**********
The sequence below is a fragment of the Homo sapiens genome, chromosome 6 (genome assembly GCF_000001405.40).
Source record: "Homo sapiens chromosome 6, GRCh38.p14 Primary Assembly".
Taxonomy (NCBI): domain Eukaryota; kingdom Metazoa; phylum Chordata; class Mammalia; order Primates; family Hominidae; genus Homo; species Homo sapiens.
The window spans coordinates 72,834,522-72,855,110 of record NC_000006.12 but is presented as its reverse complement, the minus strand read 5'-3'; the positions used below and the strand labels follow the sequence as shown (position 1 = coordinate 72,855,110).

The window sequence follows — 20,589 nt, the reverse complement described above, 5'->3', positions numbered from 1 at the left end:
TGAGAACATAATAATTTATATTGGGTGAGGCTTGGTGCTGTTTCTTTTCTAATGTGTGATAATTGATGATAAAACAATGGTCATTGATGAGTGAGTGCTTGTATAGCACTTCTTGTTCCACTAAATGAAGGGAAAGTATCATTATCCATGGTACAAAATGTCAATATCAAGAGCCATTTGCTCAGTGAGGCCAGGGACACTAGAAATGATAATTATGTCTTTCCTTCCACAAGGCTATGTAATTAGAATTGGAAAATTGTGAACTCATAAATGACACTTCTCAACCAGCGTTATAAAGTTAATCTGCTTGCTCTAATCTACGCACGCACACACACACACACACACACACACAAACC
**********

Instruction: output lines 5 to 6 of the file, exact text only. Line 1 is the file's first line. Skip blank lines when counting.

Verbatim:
The window sequence follows — 20,589 nt, the reverse complement described above, 5'->3', positions numbered from 1 at the left end:
TGAGAACATAATAATTTATATTGGGTGAGGCTTGGTGCTGTTTCTTTTCTAATGTGTGATAATTGATGATAAAACAATGGTCATTGATGAGTGAGTGCTTGTATAGCACTTCTTGTTCCACTAAATGAAGGGAAAGTATCATTATCCATGGTACAAAATGTCAATATCAAGAGCCATTTGCTCAGTGAGGCCAGGGACACTAGAAATGATAATTATGTCTTTCCTTCCACAAGGCTATGTAATTAGAATTGGAAAATTGTGAACTCATAAATGACACTTCTCAACCAGCGTTATAAAGTTAATCTGCTTGCTCTAATCTACGCACGCACACACACACACACACACACACACAAACC